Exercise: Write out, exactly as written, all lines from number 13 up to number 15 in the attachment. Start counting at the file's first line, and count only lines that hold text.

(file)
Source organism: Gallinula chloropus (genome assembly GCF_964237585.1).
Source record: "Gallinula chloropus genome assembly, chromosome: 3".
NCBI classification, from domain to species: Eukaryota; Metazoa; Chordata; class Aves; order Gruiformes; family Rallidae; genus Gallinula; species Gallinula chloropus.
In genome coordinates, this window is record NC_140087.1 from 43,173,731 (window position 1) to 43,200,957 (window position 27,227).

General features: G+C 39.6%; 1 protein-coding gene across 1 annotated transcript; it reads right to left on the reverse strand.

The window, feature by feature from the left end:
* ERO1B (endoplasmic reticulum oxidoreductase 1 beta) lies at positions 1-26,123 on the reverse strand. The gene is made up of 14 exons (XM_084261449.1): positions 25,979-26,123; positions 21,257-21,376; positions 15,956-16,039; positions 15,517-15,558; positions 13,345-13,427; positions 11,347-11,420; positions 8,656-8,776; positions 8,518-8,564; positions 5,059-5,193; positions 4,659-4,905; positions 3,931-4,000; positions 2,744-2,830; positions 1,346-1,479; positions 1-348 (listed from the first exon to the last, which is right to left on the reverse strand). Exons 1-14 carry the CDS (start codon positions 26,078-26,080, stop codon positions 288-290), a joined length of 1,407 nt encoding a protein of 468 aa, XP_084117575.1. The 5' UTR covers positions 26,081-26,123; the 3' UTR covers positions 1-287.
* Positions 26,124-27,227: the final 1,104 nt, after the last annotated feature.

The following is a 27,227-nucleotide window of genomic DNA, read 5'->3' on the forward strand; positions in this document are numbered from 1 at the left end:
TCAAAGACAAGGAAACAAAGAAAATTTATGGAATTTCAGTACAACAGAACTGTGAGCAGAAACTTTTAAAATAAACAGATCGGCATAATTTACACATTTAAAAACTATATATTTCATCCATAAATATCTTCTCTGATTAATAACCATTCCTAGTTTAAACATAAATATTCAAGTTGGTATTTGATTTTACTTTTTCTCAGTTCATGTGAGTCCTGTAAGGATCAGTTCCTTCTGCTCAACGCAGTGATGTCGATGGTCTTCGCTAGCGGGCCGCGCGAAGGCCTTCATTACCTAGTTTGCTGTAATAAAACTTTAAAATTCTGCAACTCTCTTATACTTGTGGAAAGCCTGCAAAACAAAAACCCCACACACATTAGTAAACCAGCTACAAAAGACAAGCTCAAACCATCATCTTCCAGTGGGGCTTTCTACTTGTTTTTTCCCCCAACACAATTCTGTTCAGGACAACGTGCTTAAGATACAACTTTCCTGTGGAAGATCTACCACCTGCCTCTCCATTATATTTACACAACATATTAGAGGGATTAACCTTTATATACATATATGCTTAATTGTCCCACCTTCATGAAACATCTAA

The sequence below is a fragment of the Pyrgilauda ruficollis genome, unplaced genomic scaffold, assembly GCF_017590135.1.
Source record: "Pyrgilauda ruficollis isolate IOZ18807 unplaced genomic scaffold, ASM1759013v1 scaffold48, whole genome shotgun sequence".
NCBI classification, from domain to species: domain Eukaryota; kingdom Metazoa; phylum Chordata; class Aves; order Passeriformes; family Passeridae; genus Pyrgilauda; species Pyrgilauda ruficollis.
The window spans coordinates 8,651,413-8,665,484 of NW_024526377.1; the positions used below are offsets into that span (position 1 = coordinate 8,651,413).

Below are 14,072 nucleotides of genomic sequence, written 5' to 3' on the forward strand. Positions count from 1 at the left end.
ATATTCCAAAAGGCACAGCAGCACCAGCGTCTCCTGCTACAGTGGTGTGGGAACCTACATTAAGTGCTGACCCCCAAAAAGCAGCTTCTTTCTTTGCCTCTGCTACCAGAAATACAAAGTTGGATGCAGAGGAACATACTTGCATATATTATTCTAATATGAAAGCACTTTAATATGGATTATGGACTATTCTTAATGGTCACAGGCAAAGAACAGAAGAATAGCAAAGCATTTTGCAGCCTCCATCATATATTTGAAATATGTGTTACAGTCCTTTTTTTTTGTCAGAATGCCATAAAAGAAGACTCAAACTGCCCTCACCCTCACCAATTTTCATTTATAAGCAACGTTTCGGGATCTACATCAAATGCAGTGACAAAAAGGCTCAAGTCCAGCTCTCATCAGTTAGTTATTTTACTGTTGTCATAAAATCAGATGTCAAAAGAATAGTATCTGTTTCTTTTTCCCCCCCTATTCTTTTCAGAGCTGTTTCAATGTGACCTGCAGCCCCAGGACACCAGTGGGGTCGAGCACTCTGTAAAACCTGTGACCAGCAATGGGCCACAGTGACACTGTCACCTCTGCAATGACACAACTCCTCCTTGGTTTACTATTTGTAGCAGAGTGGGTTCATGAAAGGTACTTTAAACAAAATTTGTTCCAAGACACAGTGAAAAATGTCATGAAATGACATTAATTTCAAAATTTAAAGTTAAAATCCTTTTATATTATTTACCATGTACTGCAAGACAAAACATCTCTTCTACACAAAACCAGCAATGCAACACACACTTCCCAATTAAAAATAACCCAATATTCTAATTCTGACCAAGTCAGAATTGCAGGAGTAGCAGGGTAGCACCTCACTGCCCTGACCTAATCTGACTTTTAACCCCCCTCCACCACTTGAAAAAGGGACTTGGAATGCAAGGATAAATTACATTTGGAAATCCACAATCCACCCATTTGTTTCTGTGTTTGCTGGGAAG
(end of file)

NCBI classification, from domain to species: domain Eukaryota; kingdom Metazoa; phylum Chordata; class Aves; order Passeriformes; family Passeridae; genus Pyrgilauda; species Pyrgilauda ruficollis.
The window spans coordinates 8,651,413-8,665,484 of NW_024526377.1; the positions used below are offsets into that span (position 1 = coordinate 8,651,413).

Below are 14,072 nucleotides of genomic sequence, written 5' to 3' on the forward strand. Positions count from 1 at the left end.